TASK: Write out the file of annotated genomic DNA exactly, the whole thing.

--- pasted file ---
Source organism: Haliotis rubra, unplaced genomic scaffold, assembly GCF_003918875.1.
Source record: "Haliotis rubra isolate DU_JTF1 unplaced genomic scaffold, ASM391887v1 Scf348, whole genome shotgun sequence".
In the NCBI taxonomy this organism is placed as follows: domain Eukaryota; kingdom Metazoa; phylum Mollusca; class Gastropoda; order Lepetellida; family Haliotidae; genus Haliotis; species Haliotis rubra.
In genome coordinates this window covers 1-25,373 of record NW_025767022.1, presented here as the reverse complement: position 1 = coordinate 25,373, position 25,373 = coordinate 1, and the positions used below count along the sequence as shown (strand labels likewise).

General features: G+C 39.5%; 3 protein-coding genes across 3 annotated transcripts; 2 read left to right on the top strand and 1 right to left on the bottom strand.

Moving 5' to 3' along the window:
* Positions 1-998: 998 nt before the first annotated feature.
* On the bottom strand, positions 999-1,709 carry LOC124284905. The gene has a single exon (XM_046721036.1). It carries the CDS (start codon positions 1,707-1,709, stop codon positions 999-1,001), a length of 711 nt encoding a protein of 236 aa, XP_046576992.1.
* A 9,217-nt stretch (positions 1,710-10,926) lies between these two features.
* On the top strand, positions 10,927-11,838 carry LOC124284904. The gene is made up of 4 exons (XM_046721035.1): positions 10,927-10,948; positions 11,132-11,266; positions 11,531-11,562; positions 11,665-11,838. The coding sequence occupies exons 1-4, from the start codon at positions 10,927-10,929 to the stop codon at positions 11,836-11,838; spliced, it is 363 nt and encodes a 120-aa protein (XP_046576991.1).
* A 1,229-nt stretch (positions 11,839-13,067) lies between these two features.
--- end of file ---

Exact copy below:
Source organism: Haliotis rubra, unplaced genomic scaffold, assembly GCF_003918875.1.
Source record: "Haliotis rubra isolate DU_JTF1 unplaced genomic scaffold, ASM391887v1 Scf348, whole genome shotgun sequence".
In the NCBI taxonomy this organism is placed as follows: domain Eukaryota; kingdom Metazoa; phylum Mollusca; class Gastropoda; order Lepetellida; family Haliotidae; genus Haliotis; species Haliotis rubra.
In genome coordinates this window covers 1-25,373 of record NW_025767022.1, presented here as the reverse complement: position 1 = coordinate 25,373, position 25,373 = coordinate 1, and the positions used below count along the sequence as shown (strand labels likewise).

General features: G+C 39.5%; 3 protein-coding genes across 3 annotated transcripts; 2 read left to right on the top strand and 1 right to left on the bottom strand.

Moving 5' to 3' along the window:
* Positions 1-998: 998 nt before the first annotated feature.
* On the bottom strand, positions 999-1,709 carry LOC124284905. The gene has a single exon (XM_046721036.1). It carries the CDS (start codon positions 1,707-1,709, stop codon positions 999-1,001), a length of 711 nt encoding a protein of 236 aa, XP_046576992.1.
* A 9,217-nt stretch (positions 1,710-10,926) lies between these two features.
* On the top strand, positions 10,927-11,838 carry LOC124284904. The gene is made up of 4 exons (XM_046721035.1): positions 10,927-10,948; positions 11,132-11,266; positions 11,531-11,562; positions 11,665-11,838. The coding sequence occupies exons 1-4, from the start codon at positions 10,927-10,929 to the stop codon at positions 11,836-11,838; spliced, it is 363 nt and encodes a 120-aa protein (XP_046576991.1).
* A 1,229-nt stretch (positions 11,839-13,067) lies between these two features.